Dreamlike detective story that seeks to unsettle

In this dreamlike detective story, a cop who cannot sleep searches for a man who cannot wake up from a nightmare.

In the background, a woman from China yearns to be anywhere but here, while men from Bangladesh have made a space for themselves that is home away from home.

Singaporean film-maker Yeo Siew Hua tries to crack the puzzle that is Singapore in this ambitious, mostly-Mandarin film that grapples with issues of ethics and identity, all wrapped in a police procedural.

The philosophy graduate from the National University of Singapore likes to ask the big questions: What is the meaning of home? For the sake of comfort and modernity, how much is too much in terms of human suffering? In a variation on the conundrum of the ship of Theseus, can a physical space composed of particles taken from other lands be said to belong to its new owners?

That intellectual remove gives the film an air of coolness and at the cost of urgency and immediacy.

And yes, characters do peer into the distance while musing about alienation and belonging. This reviewer cannot remember if smoke curled upwards from cigarettes held in their fingers while they spoke, but it would come as a surprise if it did not.

This is Yeo’s second feature after the experimental film, In The House Of Straw (2009). Last year, A Land Imagined snagged the Golden Leopard prize at the Locarno Film Festival and the Best Film prize in the Asian Feature Film Competition section of the Singapore International Film Festival.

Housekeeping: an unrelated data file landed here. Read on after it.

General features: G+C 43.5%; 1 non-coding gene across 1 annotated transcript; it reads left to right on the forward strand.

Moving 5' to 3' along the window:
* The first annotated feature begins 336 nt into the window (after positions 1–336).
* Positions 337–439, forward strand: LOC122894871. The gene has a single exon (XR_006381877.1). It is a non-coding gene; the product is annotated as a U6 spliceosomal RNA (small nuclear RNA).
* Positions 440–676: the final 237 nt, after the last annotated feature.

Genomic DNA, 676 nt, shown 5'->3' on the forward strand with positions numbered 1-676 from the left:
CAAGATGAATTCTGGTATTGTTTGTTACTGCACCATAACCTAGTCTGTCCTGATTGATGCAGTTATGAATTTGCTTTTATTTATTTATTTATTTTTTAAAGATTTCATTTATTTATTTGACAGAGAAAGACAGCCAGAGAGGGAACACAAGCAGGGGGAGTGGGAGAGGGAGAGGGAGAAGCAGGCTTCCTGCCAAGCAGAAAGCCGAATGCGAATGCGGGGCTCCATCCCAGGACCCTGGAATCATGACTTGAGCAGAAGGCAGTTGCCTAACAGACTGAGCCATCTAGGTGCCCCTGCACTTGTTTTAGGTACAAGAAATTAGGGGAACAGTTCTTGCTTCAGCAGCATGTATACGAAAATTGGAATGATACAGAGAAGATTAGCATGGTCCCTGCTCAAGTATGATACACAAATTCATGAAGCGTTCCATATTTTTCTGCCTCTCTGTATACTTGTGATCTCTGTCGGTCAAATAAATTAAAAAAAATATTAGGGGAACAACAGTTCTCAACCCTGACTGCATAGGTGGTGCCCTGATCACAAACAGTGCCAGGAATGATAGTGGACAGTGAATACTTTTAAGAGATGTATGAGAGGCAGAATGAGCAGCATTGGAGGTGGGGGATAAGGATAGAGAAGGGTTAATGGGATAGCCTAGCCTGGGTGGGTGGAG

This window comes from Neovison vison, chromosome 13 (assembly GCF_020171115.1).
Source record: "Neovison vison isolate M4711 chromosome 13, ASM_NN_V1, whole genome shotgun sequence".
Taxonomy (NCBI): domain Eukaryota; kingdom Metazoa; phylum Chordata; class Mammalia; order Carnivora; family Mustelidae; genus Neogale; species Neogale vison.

Yeo’s investigator character Lok, played with a lovely hangdog expressiveness by Peter Yu, is a cosmic detective, a man whose radar picks up signals others cannot sense, but which enable him to find his quarry.



95 minutes/Now showing/

Rating: 3.5 Stars

The story: The police are called in when a Chinese national, Wang (Liu Xiaoyi), vanishes from his work site. Detective Lok (Peter Yu) retraces Wang’s steps and his eyes are opened to a twilight world inhabited by only migrant workers in Singapore: their dormitories, cybercafes and celebrations. He also finds that their overseers, who take sand from other countries to grow Singapore’s coastline, are not telling him everything they know.

Chinese actress Luna Kwok is Mindy, a femme fatale of sorts whose observations spur Lok on his search.

The villains are the developers who create the straight lines that make up the Singapore coastline and they are remarkably concrete characters, in contrast to the goings-on in the rest of the film.

That tonal shift is jarring, but it is a small flaw in a bold work that seeks to unsettle – figuratively and literally – the ground beneath our feet.

• A Land Imagined is screening at Cathay Cineplexes (Orchard Cineleisure, JEM, Parkway Parade and The Cathay). It will also screen at GV VivoCity and The Projector.

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